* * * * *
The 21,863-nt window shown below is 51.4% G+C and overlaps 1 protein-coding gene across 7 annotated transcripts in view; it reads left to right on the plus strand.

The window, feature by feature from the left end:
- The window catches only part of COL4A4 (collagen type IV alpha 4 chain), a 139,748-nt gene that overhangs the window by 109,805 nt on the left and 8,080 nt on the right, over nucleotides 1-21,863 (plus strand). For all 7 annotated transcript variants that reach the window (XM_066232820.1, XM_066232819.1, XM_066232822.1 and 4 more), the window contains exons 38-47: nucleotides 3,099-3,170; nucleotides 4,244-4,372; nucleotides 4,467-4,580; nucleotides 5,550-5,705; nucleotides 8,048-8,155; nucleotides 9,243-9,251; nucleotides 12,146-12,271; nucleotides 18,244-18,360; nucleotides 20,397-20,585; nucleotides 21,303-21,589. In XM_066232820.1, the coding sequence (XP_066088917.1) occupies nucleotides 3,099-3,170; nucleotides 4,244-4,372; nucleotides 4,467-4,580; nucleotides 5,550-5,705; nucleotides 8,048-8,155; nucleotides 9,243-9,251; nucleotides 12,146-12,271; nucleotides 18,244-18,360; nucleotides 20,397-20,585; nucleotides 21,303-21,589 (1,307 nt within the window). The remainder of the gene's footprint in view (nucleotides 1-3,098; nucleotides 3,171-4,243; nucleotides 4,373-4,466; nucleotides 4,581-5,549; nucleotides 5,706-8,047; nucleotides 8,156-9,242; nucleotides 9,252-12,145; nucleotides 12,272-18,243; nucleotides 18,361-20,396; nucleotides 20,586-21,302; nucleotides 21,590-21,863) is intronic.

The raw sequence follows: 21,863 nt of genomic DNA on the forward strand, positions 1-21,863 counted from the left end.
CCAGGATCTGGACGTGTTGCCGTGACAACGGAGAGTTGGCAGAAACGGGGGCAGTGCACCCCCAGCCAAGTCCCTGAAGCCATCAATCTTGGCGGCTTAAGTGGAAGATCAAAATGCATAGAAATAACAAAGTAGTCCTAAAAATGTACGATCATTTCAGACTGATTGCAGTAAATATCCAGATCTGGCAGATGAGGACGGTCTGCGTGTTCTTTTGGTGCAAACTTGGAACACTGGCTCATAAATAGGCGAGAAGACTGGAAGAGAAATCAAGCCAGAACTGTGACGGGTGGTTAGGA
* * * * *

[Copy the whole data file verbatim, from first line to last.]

The 21,863-nt window shown below is 51.4% G+C and overlaps 1 protein-coding gene across 7 annotated transcripts in view; it reads left to right on the plus strand.

The window, feature by feature from the left end:
- The window catches only part of COL4A4 (collagen type IV alpha 4 chain), a 139,748-nt gene that overhangs the window by 109,805 nt on the left and 8,080 nt on the right, over nucleotides 1-21,863 (plus strand). For all 7 annotated transcript variants that reach the window (XM_066232820.1, XM_066232819.1, XM_066232822.1 and 4 more), the window contains exons 38-47: nucleotides 3,099-3,170; nucleotides 4,244-4,372; nucleotides 4,467-4,580; nucleotides 5,550-5,705; nucleotides 8,048-8,155; nucleotides 9,243-9,251; nucleotides 12,146-12,271; nucleotides 18,244-18,360; nucleotides 20,397-20,585; nucleotides 21,303-21,589. In XM_066232820.1, the coding sequence (XP_066088917.1) occupies nucleotides 3,099-3,170; nucleotides 4,244-4,372; nucleotides 4,467-4,580; nucleotides 5,550-5,705; nucleotides 8,048-8,155; nucleotides 9,243-9,251; nucleotides 12,146-12,271; nucleotides 18,244-18,360; nucleotides 20,397-20,585; nucleotides 21,303-21,589 (1,307 nt within the window). The remainder of the gene's footprint in view (nucleotides 1-3,098; nucleotides 3,171-4,243; nucleotides 4,373-4,466; nucleotides 4,581-5,549; nucleotides 5,706-8,047; nucleotides 8,156-9,242; nucleotides 9,252-12,145; nucleotides 12,272-18,243; nucleotides 18,361-20,396; nucleotides 20,586-21,302; nucleotides 21,590-21,863) is intronic.

The raw sequence follows: 21,863 nt of genomic DNA on the forward strand, positions 1-21,863 counted from the left end.
CCAGGATCTGGACGTGTTGCCGTGACAACGGAGAGTTGGCAGAAACGGGGGCAGTGCACCCCCAGCCAAGTCCCTGAAGCCATCAATCTTGGCGGCTTAAGTGGAAGATCAAAATGCATAGAAATAACAAAGTAGTCCTAAAAATGTACGATCATTTCAGACTGATTGCAGTAAATATCCAGATCTGGCAGATGAGGACGGTCTGCGTGTTCTTTTGGTGCAAACTTGGAACACTGGCTCATAAATAGGCGAGAAGACTGGAAGAGAAATCAAGCCAGAACTGTGACGGGTGGTTAGGA